MF PE is Paradise...LOL
The biggest myth and most naive take on this site is the conventional take that MF PE is a desirable job/exit, beside the fact, more senior folks have been shedding light on how it's really not that great since the beginning of times. I am just going to blabber, because I have so many takes on why this is wrong that I don't even care about writing coherently anymore. I also don't care if you want to MS me, so please throw your virtual "discredits" at me you narrow-minded 20-24 year old college junior/IB analyst 1. I'm just going to pick a context (say programmers) and use it as an analogy. Let the ranting begin:
1. Working at a MF PE out of IB is like a somewhat talented developer/engineer going to work at Google.
You work at a big name, and every service provider you deal with strokes your ego, and now you think you are hot shit. You get comped 15-20% above market, and you get to brag anonymously on WSO. You think you have made it because you made it to the big leagues. No, you are just a freaking clog in a massive machine. You have an abysmal chance of making partner, and you are just an execution monkey. You are a white-collar slave, where they throw marginally extra money at you, and in return, you sell your soul and your life. But unlike the dev who goes work at Goog and only works 40 hour weeks, you are still cranking 90-100 hours/week like you did at a busy group. You actually burn out, and lose motivation in a couple years time. The tortoise and the hare.
2. You don't really get mentored or taught anything because you are there just to complete tasks.
It's a cutthroat culture at most (not all) MF PEs. (Again everything I say is going to be a generalization and not absolute, but) you think you are going to learn dealmaking and taught the secret sauce of PE, but you are just there to complete tasks. You are absolutely replaceable (please MS me if you genuinely think that a MF PE will fail to deploy or generate returns because an associate like you/future-you leaves). I guarantee you the guys at smaller shops learn more than you when it comes to sourcing and dealmaking, holistically speaking. You are actually further away from dealmaking than the MM guys are.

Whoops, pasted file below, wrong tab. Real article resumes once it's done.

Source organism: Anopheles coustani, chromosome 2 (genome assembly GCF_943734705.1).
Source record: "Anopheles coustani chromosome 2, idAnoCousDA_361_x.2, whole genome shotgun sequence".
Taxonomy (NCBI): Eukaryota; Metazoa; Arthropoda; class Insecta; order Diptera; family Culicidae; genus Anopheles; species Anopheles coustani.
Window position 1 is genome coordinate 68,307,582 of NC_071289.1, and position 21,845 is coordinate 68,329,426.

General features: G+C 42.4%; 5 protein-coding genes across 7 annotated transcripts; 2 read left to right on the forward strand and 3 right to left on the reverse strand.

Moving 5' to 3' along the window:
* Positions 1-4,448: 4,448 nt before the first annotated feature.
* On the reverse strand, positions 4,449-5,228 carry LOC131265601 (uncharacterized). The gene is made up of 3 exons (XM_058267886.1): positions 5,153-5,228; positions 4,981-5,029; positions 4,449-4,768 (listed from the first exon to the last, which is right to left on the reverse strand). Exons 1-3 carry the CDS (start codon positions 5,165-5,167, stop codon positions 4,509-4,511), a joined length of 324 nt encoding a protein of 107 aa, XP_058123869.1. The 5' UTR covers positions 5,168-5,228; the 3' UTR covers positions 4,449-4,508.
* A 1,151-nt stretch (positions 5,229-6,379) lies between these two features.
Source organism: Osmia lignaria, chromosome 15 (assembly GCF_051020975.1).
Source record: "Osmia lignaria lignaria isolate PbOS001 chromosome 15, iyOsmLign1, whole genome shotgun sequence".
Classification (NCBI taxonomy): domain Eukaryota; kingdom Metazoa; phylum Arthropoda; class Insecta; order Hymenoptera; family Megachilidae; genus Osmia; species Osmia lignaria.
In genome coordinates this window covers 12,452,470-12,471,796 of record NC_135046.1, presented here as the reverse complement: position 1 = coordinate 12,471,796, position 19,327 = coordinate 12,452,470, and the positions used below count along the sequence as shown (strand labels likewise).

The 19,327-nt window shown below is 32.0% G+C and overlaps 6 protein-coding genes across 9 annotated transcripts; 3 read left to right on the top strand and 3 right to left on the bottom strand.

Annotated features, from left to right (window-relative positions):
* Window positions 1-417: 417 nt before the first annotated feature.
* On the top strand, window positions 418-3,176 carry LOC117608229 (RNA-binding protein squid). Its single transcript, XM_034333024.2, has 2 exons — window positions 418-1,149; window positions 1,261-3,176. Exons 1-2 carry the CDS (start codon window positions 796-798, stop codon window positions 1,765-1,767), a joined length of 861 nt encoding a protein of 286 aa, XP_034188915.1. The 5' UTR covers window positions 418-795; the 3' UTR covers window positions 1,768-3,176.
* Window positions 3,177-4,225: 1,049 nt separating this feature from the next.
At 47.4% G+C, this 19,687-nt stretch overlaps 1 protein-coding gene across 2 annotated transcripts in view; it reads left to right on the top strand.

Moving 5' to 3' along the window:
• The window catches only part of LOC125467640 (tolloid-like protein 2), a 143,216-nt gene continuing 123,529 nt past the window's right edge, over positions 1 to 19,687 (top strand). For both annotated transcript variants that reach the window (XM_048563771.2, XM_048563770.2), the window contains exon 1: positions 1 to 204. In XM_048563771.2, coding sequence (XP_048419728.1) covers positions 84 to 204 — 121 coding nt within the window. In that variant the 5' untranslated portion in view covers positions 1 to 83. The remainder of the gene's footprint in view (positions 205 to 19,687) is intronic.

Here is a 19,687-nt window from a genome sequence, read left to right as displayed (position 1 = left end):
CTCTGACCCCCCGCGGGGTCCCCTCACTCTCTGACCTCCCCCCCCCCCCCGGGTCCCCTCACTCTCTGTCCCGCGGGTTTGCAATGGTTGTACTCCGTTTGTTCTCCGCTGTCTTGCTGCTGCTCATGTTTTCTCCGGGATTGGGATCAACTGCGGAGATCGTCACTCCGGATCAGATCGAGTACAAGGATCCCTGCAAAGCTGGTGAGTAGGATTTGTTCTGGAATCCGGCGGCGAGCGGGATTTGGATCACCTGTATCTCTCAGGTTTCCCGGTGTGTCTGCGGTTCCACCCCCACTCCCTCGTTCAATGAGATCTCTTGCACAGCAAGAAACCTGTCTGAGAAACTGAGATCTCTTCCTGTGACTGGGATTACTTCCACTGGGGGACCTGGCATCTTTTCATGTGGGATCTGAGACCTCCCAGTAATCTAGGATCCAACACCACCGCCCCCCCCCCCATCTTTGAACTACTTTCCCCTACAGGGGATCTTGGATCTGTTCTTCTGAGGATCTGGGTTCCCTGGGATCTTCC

3. Your happiness and well-being will suffer.
You are going to argue, "well, wasn't that the case in IB?" IB is like pledging to get into a frat. But, once you pay your dues, you actually get to enjoy the benefits of joining one. IB for most people is a rite of passage that gets you to better places. In the MF PE asso case though, you are valued as much as you were as an analyst in IB. You are absolutely dispensable. You wear your MF PE title like a badge of honor, but your friends/peers actually pity you. The ones who went elsewhere (emerging managers, MM PE,, growth equity, VC, Corp Dev, Start-up) think you are an idiot who keeps drinking his/her own koolaid. They feel bad for you.
You have no time to spend with your gf/bf or wife/husband, despite telling them that things will be better after 2-3 years of IB analyst. Maybe, you are single and ready to mingle, but you are actually just single and lonely. You think you add a lot of value because you built the model, managed the 3rd party diligence process and drafted the memo, but you also deep down know that those things are commoditized, there are hundreds of monkeys skilled enough to do that, and the deal didn't get approved or done because of your multi-scenario. I hate to be such a downer, I call it being realistic, but you will never build another , .